in General

Don’t Code for Perfection

Enter year 2000 to know that Ket was more than a competent programmer. Not just competent, super intelligent too.

He was also a kind of perfectionist.

It was initial two years of his career but because of his intelligence he was leading the team of five and working day and night on delivering a software product that had hundreds of order booked prior to its launch.

Ket simply wouldn’t allow the less than perfect code to check in into the code repository. The code had to be “perfect” and he has to be absolutely clear about it.

He would allow the code to check in only when there is no other way left. He had to handle a lot of pressure from the investors also.

Ket’s way was a surefire recipe of a slow disaster, isn’t it?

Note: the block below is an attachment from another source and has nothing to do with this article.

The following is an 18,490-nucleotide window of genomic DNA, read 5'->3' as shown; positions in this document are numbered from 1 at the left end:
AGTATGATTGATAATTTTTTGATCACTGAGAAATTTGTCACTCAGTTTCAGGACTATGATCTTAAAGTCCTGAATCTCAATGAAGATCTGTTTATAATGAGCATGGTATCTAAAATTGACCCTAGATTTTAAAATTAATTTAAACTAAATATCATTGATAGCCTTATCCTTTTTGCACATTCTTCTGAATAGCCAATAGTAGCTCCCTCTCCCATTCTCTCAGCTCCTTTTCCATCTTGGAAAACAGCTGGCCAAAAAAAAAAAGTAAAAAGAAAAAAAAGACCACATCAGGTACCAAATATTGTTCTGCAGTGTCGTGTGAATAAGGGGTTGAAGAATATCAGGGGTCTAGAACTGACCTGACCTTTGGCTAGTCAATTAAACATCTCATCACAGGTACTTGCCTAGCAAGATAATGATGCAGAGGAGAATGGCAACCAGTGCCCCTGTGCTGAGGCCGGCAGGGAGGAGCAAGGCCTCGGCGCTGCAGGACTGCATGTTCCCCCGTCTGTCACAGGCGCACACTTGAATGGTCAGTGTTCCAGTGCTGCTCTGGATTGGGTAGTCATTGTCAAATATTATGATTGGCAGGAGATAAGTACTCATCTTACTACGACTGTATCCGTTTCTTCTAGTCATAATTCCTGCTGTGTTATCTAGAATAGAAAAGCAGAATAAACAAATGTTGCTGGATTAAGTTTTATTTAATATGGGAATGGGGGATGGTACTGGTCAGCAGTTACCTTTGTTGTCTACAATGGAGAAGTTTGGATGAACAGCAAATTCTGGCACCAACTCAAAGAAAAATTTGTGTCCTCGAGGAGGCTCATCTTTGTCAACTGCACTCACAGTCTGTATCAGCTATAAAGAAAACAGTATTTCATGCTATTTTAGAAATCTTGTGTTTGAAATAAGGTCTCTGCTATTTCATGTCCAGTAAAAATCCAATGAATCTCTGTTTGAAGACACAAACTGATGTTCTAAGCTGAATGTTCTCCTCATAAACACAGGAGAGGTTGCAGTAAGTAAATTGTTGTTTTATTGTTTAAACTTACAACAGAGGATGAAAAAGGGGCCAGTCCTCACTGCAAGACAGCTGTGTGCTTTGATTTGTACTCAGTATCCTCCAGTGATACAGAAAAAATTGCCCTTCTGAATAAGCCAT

So, don’t code for perfection. Don’t be like Ket that way. Code for excellence instead.

No one will be impressed with the software app that you have not released. You even do not know if it is a minimal viable product or not.

Perfection doesn’t exist. Strive for excellence instead. Use iterative approach. Define a set of feature, prioritize them, pick a potentially releasable set and build them to the demonstrable piece of code.

People who invest in iterative learning already have what is called “The Agile Mindset.”

That’s exactly opposite to “Perfectionist Mindset” where you invest in your illusion more than anything else without even knowing whether there is a possibility of good ROI or not.

The analogy used is for a software app but same is true with a book or a blog post or a logo design.

Ship early, ship often and keep getting better. [Click to Tweet]

Scrum is possibly the most powerful tool to help you do that.┬áDon’t wait, find out when scrum works and when it doesn’t.

  • Maulesh Mankad

    U R absolutely RIGHT. Code for excellence instead. My perception: “Perfection is in seeing —- not in being.”